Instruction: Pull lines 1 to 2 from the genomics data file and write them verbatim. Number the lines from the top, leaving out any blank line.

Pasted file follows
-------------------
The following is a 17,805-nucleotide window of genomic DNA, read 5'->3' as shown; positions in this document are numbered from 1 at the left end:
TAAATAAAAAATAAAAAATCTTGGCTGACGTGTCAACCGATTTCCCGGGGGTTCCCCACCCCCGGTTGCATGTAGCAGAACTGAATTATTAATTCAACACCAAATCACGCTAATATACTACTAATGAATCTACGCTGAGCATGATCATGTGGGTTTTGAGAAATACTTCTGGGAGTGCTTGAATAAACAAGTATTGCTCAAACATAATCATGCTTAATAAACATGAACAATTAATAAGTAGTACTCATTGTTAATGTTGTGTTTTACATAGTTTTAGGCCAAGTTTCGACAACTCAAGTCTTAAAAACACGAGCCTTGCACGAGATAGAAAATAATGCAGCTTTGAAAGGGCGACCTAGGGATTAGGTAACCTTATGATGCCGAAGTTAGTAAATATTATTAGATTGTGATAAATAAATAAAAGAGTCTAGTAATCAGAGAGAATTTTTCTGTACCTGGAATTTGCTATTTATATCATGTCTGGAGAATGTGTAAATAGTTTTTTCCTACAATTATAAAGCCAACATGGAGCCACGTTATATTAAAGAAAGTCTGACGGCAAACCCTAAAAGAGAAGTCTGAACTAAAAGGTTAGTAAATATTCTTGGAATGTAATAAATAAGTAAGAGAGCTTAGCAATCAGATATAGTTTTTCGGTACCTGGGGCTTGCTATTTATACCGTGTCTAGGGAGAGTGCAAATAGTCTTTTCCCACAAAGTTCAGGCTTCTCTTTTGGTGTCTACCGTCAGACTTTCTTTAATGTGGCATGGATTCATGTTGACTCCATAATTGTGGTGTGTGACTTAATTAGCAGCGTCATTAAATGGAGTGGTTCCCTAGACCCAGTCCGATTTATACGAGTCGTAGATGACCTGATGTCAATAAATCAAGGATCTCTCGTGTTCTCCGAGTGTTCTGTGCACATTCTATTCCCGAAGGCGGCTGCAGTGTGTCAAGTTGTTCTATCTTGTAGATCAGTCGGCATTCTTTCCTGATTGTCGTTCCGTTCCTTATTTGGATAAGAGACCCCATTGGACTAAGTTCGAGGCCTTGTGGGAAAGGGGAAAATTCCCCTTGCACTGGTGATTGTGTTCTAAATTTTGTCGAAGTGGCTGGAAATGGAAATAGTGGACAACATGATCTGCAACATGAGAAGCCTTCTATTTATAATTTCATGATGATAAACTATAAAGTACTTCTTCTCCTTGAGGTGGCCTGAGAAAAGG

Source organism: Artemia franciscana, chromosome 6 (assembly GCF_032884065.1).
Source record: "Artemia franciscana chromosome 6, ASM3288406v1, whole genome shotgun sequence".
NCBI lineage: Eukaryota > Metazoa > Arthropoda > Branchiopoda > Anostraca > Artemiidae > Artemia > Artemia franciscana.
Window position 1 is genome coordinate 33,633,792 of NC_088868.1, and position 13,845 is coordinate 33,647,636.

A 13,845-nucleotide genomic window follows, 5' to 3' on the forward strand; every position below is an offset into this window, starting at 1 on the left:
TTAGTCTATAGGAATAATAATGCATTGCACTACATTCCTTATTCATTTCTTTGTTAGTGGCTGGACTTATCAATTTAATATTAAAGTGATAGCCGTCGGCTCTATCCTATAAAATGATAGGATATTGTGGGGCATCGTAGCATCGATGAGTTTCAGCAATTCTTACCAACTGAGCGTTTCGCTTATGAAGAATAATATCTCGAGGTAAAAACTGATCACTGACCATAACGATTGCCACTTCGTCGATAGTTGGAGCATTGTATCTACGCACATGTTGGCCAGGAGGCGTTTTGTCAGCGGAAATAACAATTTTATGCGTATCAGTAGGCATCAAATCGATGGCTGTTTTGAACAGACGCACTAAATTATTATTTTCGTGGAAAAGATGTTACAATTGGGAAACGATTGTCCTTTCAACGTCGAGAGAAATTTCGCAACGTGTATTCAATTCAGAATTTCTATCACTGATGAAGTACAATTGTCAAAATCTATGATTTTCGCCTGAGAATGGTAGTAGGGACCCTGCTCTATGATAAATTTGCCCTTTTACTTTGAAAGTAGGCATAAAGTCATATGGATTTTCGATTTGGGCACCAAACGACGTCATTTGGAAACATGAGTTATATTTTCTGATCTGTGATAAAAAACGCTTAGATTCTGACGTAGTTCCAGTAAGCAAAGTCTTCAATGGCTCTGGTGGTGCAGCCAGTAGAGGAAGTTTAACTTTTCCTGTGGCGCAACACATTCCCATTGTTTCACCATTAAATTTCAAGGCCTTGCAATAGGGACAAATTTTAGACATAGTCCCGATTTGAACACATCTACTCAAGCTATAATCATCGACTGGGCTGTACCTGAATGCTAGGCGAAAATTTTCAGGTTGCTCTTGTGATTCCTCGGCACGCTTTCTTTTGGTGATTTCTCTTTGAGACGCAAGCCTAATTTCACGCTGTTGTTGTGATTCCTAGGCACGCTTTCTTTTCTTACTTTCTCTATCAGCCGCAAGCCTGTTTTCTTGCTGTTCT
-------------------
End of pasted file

The following is a 17,805-nucleotide window of genomic DNA, read 5'->3' as shown; positions in this document are numbered from 1 at the left end:
TAAATAAAAAATAAAAAATCTTGGCTGACGTGTCAACCGATTTCCCGGGGGTTCCCCACCCCCGGTTGCATGTAGCAGAACTGAATTATTAATTCAACACCAAATCACGCTAATATACTACTAATGAATCTACGCTGAGCATGATCATGTGGGTTTTGAGAAATACTTCTGGGAGTGCTTGAATAAACAAGTATTGCTCAAACATAATCATGCTTAATAAACATGAACAATTAATAAGTAGTACTCATTGTTAATGTTGTGTTTTACATAGTTTTAGGCCAAGTTTCGACAACTCAAGTCTTAAAAACACGAGCCTTGCACGAGATAGAAAATAATGCAGCTTTGAAAGGGCGACCTAGGGATTAGGTAACCTTATGATGCCGAAGTTAGTAAATATTATTAGATTGTGATAAATAAATAAAAGAGTCTAGTAATCAGAGAGAATTTTTCTGTACCTGGAATTTGCTATTTATATCATGTCTGGAGAATGTGTAAATAGTTTTTTCCTACAATTATAAAGCCAACATGGAGCCACGTTATATTAAAGAAAGTCTGACGGCAAACCCTAAAAGAGAAGTCTGAACTAAAAGGTTAGTAAATATTCTTGGAATGTAATAAATAAGTAAGAGAGCTTAGCAATCAGATATAGTTTTTCGGTACCTGGGGCTTGCTATTTATACCGTGTCTAGGGAGAGTGCAAATAGTCTTTTCCCACAAAGTTCAGGCTTCTCTTTTGGTGTCTACCGTCAGACTTTCTTTAATGTGGCATGGATTCATGTTGACTCCATAATTGTGGTGTGTGACTTAATTAGCAGCGTCATTAAATGGAGTGGTTCCCTAGACCCAGTCCGATTTATACGAGTCGTAGATGACCTGATGTCAATAAATCAAGGATCTCTCGTGTTCTCCGAGTGTTCTGTGCACATTCTATTCCCGAAGGCGGCTGCAGTGTGTCAAGTTGTTCTATCTTGTAGATCAGTCGGCATTCTTTCCTGATTGTCGTTCCGTTCCTTATTTGGATAAGAGACCCCATTGGACTAAGTTCGAGGCCTTGTGGGAAAGGGGAAAATTCCCCTTGCACTGGTGATTGTGTTCTAAATTTTGTCGAAGTGGCTGGAAATGGAAATAGTGGACAACATGATCTGCAACATGAGAAGCCTTCTATTTATAATTTCATGATGATAAACTATAAAGTACTTCTTCTCCTTGAGGTGGCCTGAGAAAAGG